5 Things I Loved/Learned: “Indiana Jones and the Dial of Destiny”

Adrian Todd Zuniga
4 min readJul 4, 2023


I went into Indiana Jones and the Dial of Destiny expecting to have a good time. I didn’t know I’d love it so much, and that it would teach me as much as it did.

I adore Mads Mikkelsen, but here he plays a Nazi, and is therefore trash and a half.

LOVED: Dial of Destiny called a Nazi a Nazi

Nazis are the worst. The absolute worst. If you defend them, make excuses for them, have compassion for them, or deny the Holocaust, you are also the worst. What I loved about the DIAL OF DESTINY is when someone was a Nazi, they got called a Nazi. And I can’t tell you how enjoyable that was. It felt wonderful! We now live in a Trump-smeared world of bullshit, “both sides” and “whataboutism,” and it suuuuucks. But for the Dial of Destiny’s 2h22m run time I got to live in a world of TRUTH. Remember in 2017 when Nazi Richard Spencer was punched for being a Nazi, and there was a lot of debate about whether or not we should punch Nazis. DIAL OF DESTINY punches the shit out of Nazis every chance it gets! Hallelujah.

Tuk Tuks vs. Cars = Bliss

LEARNED: Chase Scenes Can’t Be Like for Like

The chase scenes in DIAL OF DESTINY will make you FEEL ALIVE AGAIN. Early on, Indy’s on a police horse being chased by a car and a motorcycle. Later, he’s in a tuk tuk chased by cars and motorcycles. Even later, Phoebe Waller-Bridge has to chase a car and the tires on her car are flat, so she finds…a motorcycle! That was the moment I realized that the best chases can’t be like for like. If a car chases a car: boring. Motorcycle chases motorcycle: yawn. But when a chase features different vehicles, a world of possibilities open up which means: exciting!

An aging Indiana Jones is still Indiana Jones

LOVED: Aging Out

Indiana Jones (played by an 80-year-old Harrison Ford) can’t swashbuckle like he used to. And the film doesn’t shy away from that fact. What I loved is the subtle nods to his age that resonated. Above I mention that Indy chooses to bring a horse to a car/motorcycle fight; and later on there’s a scene where he uses his whip to back off a slew of baddies before they all pull out guns. It was a great way to show that in many ways Indy lived in the past, that the world had passed him by, which resulted in him being a more likable, sympathetic protagonist.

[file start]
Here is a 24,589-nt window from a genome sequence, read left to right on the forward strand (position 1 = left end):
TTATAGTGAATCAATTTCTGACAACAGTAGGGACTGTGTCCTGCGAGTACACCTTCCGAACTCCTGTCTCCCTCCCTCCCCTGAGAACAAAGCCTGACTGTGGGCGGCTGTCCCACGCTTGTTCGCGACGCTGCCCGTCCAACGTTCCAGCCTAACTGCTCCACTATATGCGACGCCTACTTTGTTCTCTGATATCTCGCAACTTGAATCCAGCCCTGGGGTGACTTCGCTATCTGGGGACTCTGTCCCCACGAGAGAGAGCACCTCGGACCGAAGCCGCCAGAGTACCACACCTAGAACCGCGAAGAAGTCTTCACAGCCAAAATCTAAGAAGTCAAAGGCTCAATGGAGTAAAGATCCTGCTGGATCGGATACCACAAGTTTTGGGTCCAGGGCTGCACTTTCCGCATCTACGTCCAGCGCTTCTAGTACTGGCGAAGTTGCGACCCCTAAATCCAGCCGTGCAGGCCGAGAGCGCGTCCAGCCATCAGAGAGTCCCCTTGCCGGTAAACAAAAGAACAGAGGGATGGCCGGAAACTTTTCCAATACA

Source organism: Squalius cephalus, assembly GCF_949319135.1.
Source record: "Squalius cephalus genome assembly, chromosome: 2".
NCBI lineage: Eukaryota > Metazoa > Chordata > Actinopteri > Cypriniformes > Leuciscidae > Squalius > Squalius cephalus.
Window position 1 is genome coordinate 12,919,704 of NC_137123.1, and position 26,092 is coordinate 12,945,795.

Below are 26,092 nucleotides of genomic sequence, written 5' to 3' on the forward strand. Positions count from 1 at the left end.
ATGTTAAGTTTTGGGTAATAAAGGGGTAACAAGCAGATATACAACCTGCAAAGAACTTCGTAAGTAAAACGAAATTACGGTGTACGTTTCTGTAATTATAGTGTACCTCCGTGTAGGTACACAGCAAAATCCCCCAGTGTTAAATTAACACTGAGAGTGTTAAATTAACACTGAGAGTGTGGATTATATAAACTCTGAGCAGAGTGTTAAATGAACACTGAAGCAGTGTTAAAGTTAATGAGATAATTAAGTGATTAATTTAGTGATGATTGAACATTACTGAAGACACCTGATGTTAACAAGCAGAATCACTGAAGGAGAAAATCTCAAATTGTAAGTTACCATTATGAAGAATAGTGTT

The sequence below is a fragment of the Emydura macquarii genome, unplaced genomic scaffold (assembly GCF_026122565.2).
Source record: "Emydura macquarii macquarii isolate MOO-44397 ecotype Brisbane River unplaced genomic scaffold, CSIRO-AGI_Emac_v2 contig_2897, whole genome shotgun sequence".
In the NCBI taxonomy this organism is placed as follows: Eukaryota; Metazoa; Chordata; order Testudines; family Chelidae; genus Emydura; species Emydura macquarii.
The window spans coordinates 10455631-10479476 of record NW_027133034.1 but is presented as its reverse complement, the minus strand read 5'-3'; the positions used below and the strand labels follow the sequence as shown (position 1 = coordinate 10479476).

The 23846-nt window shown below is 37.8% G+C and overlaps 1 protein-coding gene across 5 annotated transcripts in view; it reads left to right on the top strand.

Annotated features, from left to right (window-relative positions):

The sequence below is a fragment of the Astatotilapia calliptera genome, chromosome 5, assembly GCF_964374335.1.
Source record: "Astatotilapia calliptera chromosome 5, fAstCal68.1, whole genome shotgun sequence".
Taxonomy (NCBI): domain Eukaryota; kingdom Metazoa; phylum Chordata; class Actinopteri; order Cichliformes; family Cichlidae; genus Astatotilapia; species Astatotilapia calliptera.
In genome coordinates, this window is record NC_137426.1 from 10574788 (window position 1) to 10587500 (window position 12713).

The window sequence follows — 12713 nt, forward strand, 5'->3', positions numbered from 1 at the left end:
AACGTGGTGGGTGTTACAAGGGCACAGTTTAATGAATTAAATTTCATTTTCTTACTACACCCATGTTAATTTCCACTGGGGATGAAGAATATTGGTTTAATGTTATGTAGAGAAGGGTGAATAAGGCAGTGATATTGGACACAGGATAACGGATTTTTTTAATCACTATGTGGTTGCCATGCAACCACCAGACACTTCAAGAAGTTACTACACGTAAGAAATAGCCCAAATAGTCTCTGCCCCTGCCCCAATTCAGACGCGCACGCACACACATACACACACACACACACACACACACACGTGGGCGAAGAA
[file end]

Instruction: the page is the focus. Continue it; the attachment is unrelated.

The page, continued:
LEARNED: We Have to See the Bad Thing Happen

The principle of “Chekhov’s gun” saysthat if you see a gun hanging on the wall in the first act, it better go off in the third. And for movies centered around a mysterious artefact with crazy power (introduced in Act 1), that crazy power MUST BE unleashed in Act 3 (before the protagonists figure a way to stuff the toothpaste back into the tube). This happened in RAIDERS OF THE LOST ARK when Nazis (boo!) open the Ark of the Covenant and all hell breaks loose and the Nazis pay the price (yay!). And in Dial of Destiny…well, I won’t spoil it. But what I learned is that the heroes CANNOT save the day TOO SOON. Because if the crazy power is never unleashed, we as an audiences are going to feel robbed. Humans are a mess —it’s rewarding to see disaster happen, and as rewarding to watch the heroes save the day.

The minute an adventure film takes itself too seriously, it’s an action film. Meh.

LEARNED: Adventure is Mayhem with a Smile

DIAL OF DESTINY opens with Indy captured by Nazis as their base is being bombed by American forces. Because Nazis are thieving, trash people they decide to hang Indy. What follows, which I will spoil none of, made me realize that true adventure movies have to be made with joy. We know our hero, especially in the first five minutes, is going to escape. But it’s how he’ll escape that matters. Especially when it’s escaping from cowardly Nazis who are evil. The opening scene actually made me whisper, “Now this is adventure!” And set expectations that the rest of the movie would be a dazzling romp, which it absolutely was.



Adrian Todd Zuniga

is an award-nominated author (Collision Theory), award-winning director/screenwriter (HOLD ME, DON'T TOUCH ME) and the creator and host of Literary Death Match.